An oversized warehouse in South Nashville is where Elizabeth Suzann clothing is born: boxy tees, long loose dresses and slouchy silk pants. The color scheme is dependably neutral.
"We use blacks, grays, oatmeals, creams, and then we use very simple silhouettes. We don't use a lot of zippers, any metal, no beading," says founder and designer Elizabeth Pape. She's wearing a slouchy taupe turtleneck as she gives me a tour of the warehouse.
Her style has clearly found a market: Last year, Elizabeth Suzann brought in $1 million in sales, and it's on track to triple that revenue this year. Not bad, considering Pape started the label in her spare bedroom three years ago.
Last year was also when Elizabeth Suzann started getting high-profile national press — in the New York Times' style magazine. And Pape's new wedding line, featuring simple white dresses (and a jumpsuit) that are machine-washable, is making the rounds on fashion blogs.
When a Nashville designer gets national fame, the city's burgeoning fashion industry gets a boost, too. But the positive attention also poses a challenge: How can the industry keep pace so that its biggest brands don't outgrow Nashville?
More Than Cowboy Boots
Compared to the meccas of New York and Los Angeles, Nashville hasn't historically been known for its fashion beyond cowboy boots and hats.
"There's nothing wrong with cowboy boots and hats, but Nashville style is so much more than that," says Van Tucker, CEO of the Nashville Fashion Alliance. "When you have a brand like Elizabeth Suzann that breaks out on the national stage, it causes people's mindset to shift a little."
She points also to designer Amanda Valentine, who competed on Project Runway a few years ago, and the custom denim company Imogene & Willie, which was featured on CNN and Esquire.com.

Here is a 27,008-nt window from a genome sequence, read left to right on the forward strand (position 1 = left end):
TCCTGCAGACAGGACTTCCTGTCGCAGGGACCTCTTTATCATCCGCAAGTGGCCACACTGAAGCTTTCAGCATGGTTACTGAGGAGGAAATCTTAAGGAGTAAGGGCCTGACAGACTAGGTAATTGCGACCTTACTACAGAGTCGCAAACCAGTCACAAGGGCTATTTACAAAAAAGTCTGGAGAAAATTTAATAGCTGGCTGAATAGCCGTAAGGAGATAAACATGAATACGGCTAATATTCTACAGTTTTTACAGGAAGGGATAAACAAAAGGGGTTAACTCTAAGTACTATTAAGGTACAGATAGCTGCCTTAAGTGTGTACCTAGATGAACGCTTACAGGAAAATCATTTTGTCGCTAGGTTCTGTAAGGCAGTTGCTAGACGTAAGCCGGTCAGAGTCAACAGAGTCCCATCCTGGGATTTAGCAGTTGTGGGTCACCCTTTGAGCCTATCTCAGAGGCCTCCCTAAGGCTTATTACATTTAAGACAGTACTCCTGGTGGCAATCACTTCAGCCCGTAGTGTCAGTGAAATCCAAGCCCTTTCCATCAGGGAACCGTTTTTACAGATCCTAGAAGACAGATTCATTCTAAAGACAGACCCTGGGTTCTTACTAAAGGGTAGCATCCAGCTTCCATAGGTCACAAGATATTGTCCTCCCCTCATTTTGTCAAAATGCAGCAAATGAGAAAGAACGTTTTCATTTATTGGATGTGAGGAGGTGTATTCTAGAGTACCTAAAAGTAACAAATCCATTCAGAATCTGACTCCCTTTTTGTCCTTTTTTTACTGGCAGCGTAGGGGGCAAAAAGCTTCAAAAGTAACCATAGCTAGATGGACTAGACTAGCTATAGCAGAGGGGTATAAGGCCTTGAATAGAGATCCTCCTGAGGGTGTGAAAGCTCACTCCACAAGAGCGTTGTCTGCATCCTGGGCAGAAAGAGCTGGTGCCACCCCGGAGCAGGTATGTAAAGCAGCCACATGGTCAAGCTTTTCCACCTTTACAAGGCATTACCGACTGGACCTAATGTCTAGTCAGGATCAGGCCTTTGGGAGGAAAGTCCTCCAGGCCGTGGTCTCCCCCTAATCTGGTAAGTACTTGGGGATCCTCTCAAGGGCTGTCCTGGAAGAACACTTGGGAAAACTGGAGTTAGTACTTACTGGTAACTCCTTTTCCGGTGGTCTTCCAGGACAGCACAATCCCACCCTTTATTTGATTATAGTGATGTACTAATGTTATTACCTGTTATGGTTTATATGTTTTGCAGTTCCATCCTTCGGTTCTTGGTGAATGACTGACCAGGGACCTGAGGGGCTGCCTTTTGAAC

But the Nashville fashion industry is still small, and it's missing key parts of the supply chain. For example, Pape says Elizabeth Suzann has had a hard time finding skilled workers.
"What we've done is just do all of our training ourselves," she says. "We hire people who know how to sew and then we train them to do industrial-type sewing. There is not a big pool of people who are knowledgeable and ready to do this job with all the skills that they need."
Pape says that hasn't been prohibitive yet for Elizabeth Suzann — the company has been growing steadily and now has 14 employees.
But if a company gets really big, and the industry here can't sustain it, there is a risk it might leave, says Tucker.
"People have to run and grow a business, and if they can't do that here, we can't ask them to stay here and sacrifice their business," she says. "I hope we don't lose brands, but I certainly don't fault them if they feel like they have to be somewhere else."
Filling In The Gaps
The fashion industry in Nashville has been pondering this challenge for a while.
A much-cited Nashville Scene article in 2013, by Abby White, pointed out other challenges a growing fashion company might face here: The industry lacks the high-stakes competition that could force a designer to improve; a company might have difficulty getting the attention of wholesale buyers.
"Developing and sustaining talented designers will take more than boot camps and favorable press mentions," White wrote. "It will require rethinking the way we view creative industries that don't revolve around music, health care or technology."
In the three years since that article was published, the fashion industry has been making strides to grow its ecosystem. That's one of the main goals of the Nashville Fashion Alliance, which started in early 2015 (and credits the Nashville Scene article as inspiration).
The organization is working with Catholic Charities of Tennessee on a sewing academy to train more workers for manufacturing jobs. It also just finished its first six-week accelerator program, designed to foster and develop business plans for fashion companies.
And there is a benefit to being outside of the fashion meccas, says Pape.
"Being outside of the fray is helpful," she says. "I think it helps me to not feel overwhelmed and intimidated and just part of this big machine. It is nice to feel a little bit separate and a little bit independent."
People often ask her if she wants to move Elizabeth Suzann to New York or Los Angeles, she says. Her response? No. In Nashville, she's doing just fine.